The best speculative fiction books to explain the meaning of life, the universe and everything

Who am I?

I grew up believing that all men are brothers and that in our hearts we all hold the same values. It’s not true. It presumes that western cultural values are the best mankind can aspire to. In fact, it’s an act of aggression to project my values onto others. I love to explore other cultures by living amongst them or reading a good book about them. As a religious, trained anthropologist, I try to discern their big questions about life, the universe, and everything. Do they have any bearing on my questions?  After all, the quest is for better questions, rather than comfortable answers (like ‘42’ - see Hitchhiker’s Guide…).

I wrote...

Quantum Cannibals

By Nathan Elberg,

Book cover of Quantum Cannibals

What is my book about?

Reincarnation and time travel are the scaffold of a five-thousand-year saga of exile, love, and loss. In an Arctic wasteland, a quantum biologist is transformed into a vengeful warrior when her husband is butchered and served at a feast. In Bronze-Age Mesopotamia she is a teacher and community leader trying to cope with the violent animosity between tribes. In a modern city, before she is born her father is expected to stop an invasion by demons holding a five-thousand-year-old grudge.

Greed and bigotry challenge grace, generosity, and empathy. It’s a struggle fought with humor, magic, lasers, stone knives, and nuclear weapons. It’s a struggle worth immersing yourself in.

The books I picked & why

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The Ultimate Hitchhiker's Guide to the Galaxy: Five Novels in One Outrageous Volume

By Douglas Adams,

Book cover of The Ultimate Hitchhiker's Guide to the Galaxy: Five Novels in One Outrageous Volume

Why this book?

There are several “big questions” that have long been contemplated by prophets, philosophers, and me. “Does life have meaning? What’s my place in the universe? How can God do all those things people say He’s done?” Even though Douglas Adams was a dedicated atheist, his trilogy provides answers to these and more while keeping his readers laughing. The atheist helped me understand God.

Traitor: Star Wars Legends

By Matthew Woodring Stover,

Book cover of Traitor: Star Wars Legends

Why this book?

The Star Wars universe started as one movie, then three, then six. It then experienced its own “big bang,” exploding with books, movies, television shows…  My favorite is one small part of that universe, which hardly anyone pays attention to. Traitor is Book 13 of the New Jedi Order series. I expected normal good guy/bad guy, dark side/light side dichotomies, but my expectations were overturned. Jacen, previously a good guy Jedi, comes under the tutelage of Vergere, a mysterious creature of indeterminate allegiance. I couldn’t tell whether she was Jacen’s teacher, protector, torturer, or captor. I was fascinated that all these concepts were meaningless here. There are many great stories in Star Wars and the New Jedi Order. This one outshines them all in what it teaches me about good and evil.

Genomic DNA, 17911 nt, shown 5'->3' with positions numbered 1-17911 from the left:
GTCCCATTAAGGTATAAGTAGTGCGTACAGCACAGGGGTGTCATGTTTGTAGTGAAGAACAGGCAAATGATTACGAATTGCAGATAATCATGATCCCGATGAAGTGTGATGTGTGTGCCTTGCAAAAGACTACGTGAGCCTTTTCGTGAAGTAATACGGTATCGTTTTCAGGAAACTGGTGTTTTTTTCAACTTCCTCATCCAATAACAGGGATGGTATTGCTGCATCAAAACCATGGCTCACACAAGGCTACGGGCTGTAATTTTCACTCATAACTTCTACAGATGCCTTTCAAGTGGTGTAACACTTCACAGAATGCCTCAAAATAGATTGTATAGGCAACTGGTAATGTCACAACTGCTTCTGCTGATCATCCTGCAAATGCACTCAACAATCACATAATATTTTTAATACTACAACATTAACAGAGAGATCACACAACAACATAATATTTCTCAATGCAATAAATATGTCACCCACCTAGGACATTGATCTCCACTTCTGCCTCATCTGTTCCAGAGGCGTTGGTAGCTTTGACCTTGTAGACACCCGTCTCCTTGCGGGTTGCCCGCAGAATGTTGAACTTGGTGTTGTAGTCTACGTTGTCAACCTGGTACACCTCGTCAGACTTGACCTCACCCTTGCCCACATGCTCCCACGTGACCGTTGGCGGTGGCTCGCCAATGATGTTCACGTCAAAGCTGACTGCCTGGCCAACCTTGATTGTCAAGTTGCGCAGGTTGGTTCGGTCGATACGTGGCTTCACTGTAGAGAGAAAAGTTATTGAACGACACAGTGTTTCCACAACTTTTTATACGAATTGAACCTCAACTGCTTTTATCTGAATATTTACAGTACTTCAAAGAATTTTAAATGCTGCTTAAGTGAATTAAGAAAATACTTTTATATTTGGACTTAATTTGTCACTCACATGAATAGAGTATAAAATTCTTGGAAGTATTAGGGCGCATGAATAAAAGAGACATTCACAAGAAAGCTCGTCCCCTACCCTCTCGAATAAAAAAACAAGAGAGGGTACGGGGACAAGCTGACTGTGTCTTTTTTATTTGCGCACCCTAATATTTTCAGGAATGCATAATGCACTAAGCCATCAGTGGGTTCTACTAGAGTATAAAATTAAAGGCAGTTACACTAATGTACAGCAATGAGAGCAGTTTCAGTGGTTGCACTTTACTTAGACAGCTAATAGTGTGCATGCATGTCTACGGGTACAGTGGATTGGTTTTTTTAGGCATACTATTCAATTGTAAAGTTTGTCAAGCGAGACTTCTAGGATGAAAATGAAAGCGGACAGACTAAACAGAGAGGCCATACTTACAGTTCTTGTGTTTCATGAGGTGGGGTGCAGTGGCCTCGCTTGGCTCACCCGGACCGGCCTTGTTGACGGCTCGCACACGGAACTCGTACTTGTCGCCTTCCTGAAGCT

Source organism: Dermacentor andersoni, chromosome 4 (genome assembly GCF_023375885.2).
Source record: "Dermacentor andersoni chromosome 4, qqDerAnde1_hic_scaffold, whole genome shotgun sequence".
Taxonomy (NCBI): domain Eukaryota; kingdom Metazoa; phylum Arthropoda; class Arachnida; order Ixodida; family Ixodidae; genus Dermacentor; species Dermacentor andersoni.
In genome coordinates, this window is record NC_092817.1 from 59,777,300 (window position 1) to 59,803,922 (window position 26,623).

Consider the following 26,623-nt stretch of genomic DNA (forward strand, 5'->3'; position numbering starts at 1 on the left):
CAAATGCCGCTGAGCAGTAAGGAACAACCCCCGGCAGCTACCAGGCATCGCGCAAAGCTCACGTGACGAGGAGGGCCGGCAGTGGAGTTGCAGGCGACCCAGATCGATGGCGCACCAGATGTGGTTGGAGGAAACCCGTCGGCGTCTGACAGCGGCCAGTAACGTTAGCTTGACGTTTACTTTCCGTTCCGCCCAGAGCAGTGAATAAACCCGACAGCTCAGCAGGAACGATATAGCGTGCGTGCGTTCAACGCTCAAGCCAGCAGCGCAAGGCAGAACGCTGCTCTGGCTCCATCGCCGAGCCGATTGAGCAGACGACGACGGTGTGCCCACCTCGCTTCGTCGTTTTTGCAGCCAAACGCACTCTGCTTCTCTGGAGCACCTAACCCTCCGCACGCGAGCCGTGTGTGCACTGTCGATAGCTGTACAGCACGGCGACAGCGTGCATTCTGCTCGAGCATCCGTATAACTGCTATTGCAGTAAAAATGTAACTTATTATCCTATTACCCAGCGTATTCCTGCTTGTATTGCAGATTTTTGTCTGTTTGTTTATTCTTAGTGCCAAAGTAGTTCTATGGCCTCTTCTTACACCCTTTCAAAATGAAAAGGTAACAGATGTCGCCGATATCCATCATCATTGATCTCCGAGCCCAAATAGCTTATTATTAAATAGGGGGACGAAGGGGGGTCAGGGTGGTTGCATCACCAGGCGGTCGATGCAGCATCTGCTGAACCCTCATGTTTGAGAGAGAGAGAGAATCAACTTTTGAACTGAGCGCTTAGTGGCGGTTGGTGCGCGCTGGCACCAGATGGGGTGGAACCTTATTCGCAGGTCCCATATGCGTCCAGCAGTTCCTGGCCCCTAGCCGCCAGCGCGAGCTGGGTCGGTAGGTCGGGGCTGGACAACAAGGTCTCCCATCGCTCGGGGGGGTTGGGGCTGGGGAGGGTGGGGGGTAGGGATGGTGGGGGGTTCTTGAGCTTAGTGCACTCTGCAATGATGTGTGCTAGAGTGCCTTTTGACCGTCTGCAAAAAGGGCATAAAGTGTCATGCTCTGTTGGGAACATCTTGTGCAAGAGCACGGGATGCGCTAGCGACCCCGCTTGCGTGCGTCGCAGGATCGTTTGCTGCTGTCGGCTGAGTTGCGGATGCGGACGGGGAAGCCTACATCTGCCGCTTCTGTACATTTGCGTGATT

Faith of the Fallen: A Sword of Truth Novel

By Terry Goodkind,

Book cover of Faith of the Fallen: A Sword of Truth Novel

Why this book?

I like books that entertain, but also inspire me on how to better live my life. Faith of the Fallen (Book 6 of the Sword of Truth series) is a riveting story right from the first sentence. It’s full of homilies that sync with my worldview on how to live with yourself, and how to live with others. “Your life is your own. Rise up and live it,” argues against passivity. “Pity for the guilty is treason to the innocent” is a call for justice. The author echoes the philosopher Hannah Arendt in saying, “Evil is not one large entity, but a collection of countless, small depravities brought up from the muck by petty men.”

Above all, Faith of the Fallen is a gripping, action-filled story.

Intellectual Culture of the Iglulik Eskimos

By Knud Rasmussen,

Book cover of Intellectual Culture of the Iglulik Eskimos

Why this book?

The word ‘fantasy' comes from the Greek ϕαντασία, meaning ‘making visible.’ There are many peoples who are invisible to western civilization. I was trained as an anthropologist; seeing the mysteries of different cultures holds a special attraction for me. The book Intellectual Culture of the Iglulik Eskimos is anthropology, not fiction, which makes visible a way of life unimaginable to modern man. The people it describes are real, which makes their stories all the more compelling. In one instance, Rasmussen (who was half-Eskimo) grilled a shaman named Aua about the meaning of all their beliefs and rituals. The shaman turned the questions back on Rasmussen and said, “All our customs come from life and turn towards life; we explain nothing, we believe nothing, but in what I have just shown you lies our answer to all you ask.” Aua didn’t answer all that I ask about life; he helped me understand my questions.

Brave New World

By Aldous Huxley,

Book cover of Brave New World

Why this book?

I grew up in the 60’s & 70’s (though some people say I never grew up). Drugs and sex were seen as panaceas to most of what ails the world. “Make love, not war,” would bring an era of peace and prosperity, a messianic wonderland. Uh-uh. Brave New World raised a red flag: is such a utopia possible? In our present reality “free love” has diminished the idea of obligation. Recreational drugs have led to terrible addictions. In the novel unlimited sex and always-available drugs made for a dystopian world. Freedom unfettered by responsibility became an oppressive weapon. There are unforeseen consequences to the actions of people, of a society. “The nightmare of total organization has emerged from the safe, remote future and is now awaiting us, just around the next corner.”

5 book lists we think you will like!

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